15 April 2008


EBCC6 take home messages

EUROPA DONNA- The European Breast Cancer Coalition’s Final Statement and Take Home messages from EBCC 6, Berlin 15-19 April 2008
Advocates must take care and beware in order to ensure that best practice will be available to the women of Europe.
Women and patients today are faced with difficult decisions concerning all aspects of breast cancer from screening, diagnosis through many complex targeted treatment options. As advocates however, we must be careful that all information and treatment possibilities have been presented and are available to women diagnosed with this disease. To do this we must be aware of the decisions and activities already accepted in a wide range of fields: research, medicine, surgery, oncology, and health economics. Collaboration and teamwork involving all stakeholders is essential in this process as has been shown in the past in the development of EU guidelines for quality assurance in breast cancer screening and diagnosis and specialist breast units. These guidelines involving many stakeholders can serve as a model for the type of collaboration we need to continue in order to make the best decisions on behalf of future patients especially in areas such as drug pricing and health care budgeting. The on-going partnership in EBCC has resulted in improvements and innovations at each conference such as the Wrap up session, etc.
Some Key Points and take home messages are:

  • Patients must have access to all medicines proven effective in treating breast cancer. We must ensure transparency in pricing decisions, and the involvement of advocates in the decision making process concerning health economic decisions regarding access to new medicines. Guidelines to this should be developed and included in the guidelines for specialist breast units.
  • Survivorship issues will become more and more important in the future as the number of women living with breast cancer increases.
  • We must give more consideration to certain segments of breast cancer patients whose needs require special attention: younger women, older women and those with metastatic breast cancer.
  • Education concerning screening programs and lifestyle factors influencing incidence and survival may improve cancer statistics in the future.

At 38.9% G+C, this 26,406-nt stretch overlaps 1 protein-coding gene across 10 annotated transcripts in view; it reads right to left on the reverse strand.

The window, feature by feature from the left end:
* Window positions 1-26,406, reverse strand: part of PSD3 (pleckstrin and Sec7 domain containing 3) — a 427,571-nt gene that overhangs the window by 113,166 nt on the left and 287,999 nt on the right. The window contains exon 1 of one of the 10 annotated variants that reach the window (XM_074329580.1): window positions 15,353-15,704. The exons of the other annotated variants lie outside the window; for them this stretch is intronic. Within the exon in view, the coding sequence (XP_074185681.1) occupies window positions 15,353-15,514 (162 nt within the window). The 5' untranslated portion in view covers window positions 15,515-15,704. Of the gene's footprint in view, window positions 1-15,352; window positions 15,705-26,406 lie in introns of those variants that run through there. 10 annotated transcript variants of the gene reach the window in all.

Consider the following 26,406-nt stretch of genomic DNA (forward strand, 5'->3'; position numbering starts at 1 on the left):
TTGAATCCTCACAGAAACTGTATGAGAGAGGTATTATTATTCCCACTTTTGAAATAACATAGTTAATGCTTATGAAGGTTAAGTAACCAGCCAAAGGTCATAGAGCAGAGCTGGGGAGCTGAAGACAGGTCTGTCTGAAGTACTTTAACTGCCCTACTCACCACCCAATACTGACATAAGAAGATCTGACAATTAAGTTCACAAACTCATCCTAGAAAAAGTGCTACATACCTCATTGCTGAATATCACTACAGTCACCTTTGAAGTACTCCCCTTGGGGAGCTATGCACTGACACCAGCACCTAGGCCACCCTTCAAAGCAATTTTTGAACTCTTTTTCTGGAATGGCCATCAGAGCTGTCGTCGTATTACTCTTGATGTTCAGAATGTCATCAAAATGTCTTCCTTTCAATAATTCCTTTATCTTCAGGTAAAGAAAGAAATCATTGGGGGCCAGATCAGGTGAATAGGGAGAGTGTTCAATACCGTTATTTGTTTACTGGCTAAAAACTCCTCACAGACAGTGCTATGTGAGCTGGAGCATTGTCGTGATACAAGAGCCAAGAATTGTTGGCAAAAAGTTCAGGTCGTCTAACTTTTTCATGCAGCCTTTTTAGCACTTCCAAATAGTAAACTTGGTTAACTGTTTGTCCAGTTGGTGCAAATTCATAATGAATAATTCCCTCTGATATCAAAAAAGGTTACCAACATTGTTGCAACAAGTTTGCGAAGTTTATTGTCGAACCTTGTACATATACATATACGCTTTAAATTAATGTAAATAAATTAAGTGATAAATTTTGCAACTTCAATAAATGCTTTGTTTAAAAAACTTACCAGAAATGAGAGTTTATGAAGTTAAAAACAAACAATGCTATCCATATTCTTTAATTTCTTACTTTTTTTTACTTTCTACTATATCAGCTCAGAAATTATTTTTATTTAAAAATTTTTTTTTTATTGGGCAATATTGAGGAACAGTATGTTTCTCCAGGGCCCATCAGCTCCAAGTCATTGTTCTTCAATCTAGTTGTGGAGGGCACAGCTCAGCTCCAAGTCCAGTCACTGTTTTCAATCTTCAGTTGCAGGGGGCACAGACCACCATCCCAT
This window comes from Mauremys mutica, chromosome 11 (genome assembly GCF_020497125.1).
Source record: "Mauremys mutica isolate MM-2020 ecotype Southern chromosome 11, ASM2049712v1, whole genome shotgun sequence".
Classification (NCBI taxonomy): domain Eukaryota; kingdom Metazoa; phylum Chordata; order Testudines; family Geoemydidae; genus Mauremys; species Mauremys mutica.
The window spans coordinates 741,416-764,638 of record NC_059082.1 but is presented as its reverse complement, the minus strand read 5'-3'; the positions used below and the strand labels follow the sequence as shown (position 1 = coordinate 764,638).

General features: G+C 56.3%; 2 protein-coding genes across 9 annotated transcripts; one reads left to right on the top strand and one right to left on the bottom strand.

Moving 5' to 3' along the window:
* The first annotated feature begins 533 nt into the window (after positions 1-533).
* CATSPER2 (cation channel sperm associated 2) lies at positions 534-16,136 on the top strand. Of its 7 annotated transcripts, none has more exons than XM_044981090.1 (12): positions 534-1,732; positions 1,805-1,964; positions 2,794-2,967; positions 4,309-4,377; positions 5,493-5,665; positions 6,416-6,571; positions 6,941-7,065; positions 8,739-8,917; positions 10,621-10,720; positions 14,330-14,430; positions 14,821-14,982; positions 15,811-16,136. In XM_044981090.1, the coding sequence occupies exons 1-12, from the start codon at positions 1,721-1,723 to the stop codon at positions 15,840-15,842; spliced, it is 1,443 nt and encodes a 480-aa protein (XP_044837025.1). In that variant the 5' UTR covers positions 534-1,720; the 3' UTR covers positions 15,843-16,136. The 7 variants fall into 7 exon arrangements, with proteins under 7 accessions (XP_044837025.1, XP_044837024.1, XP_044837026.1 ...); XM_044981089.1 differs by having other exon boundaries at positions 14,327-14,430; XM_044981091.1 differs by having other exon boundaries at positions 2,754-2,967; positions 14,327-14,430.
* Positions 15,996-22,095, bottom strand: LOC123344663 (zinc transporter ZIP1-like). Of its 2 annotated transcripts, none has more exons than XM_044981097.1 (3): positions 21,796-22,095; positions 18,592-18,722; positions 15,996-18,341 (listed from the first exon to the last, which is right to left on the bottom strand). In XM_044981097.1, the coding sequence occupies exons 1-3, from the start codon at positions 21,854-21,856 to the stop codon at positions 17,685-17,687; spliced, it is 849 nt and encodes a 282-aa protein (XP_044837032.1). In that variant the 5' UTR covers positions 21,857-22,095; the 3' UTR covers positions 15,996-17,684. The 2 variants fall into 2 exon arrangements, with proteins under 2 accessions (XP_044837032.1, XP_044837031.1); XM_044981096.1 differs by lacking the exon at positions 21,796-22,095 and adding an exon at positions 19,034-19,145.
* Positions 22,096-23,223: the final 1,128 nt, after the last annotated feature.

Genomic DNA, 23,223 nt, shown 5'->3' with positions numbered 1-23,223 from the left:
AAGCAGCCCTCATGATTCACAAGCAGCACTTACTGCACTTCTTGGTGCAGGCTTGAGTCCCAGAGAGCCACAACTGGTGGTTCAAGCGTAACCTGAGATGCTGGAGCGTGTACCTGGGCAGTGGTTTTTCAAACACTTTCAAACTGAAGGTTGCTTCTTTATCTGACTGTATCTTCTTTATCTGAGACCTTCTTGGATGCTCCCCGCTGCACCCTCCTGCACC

• Early detection – more widespread screening will mean extending meaningful life span: more programmes are being implemented across Europe and some are now moving to digitization.
  • Breast cancer patients should have a right to be treated by a multidisciplinary team in a certified specialist unit. Several initiatives are designed to encourage this such as Senonetwork and the EUSOMA accreditation programme.
  • Rehabilitation programmes- with many more long term survivors this will be increasingly important to ensure return to the workforce and overcoming discrimination.
  • New trials such as Transbig’s MINDACT that is now recruiting, are attempting to identify patients who do not need chemotherapy- this is better for patients and will also result in cost savings for health systems.
  • Independent research is needed to ensure that trials are carried out without bias and address areas that might not interest industry.

From the film shown the first day to the last presentations on MINDACT and clinical trials what has emerged is the need and importance of communication in improving outcomes for this disease – communication between patients and doctors, among all the members of the multi-disciplinary team in a breast unit, and with friends, family and the public.
We have come a long way in breast cancer early detection, screening and treatment and have arrived at a point that presents us with complicated challenges. Many of the presentations emphasized the inequalities that exist between countries and in regions of countries with regard to access to best practice in breast cancer services. By forging new partnerships, by insisting on transparency and clarity, and ensuring that advocates are educated, involved and are part of the decision making process that needs to take place, we will be on the correct path to finding solutions acceptable to society, patients, and citizens. There may be difficulties and obstacles, but only through this open honest dialogue and involvement that we have here at EBCC, will we have the best chance of providing the best care that is possible to all patients in the future.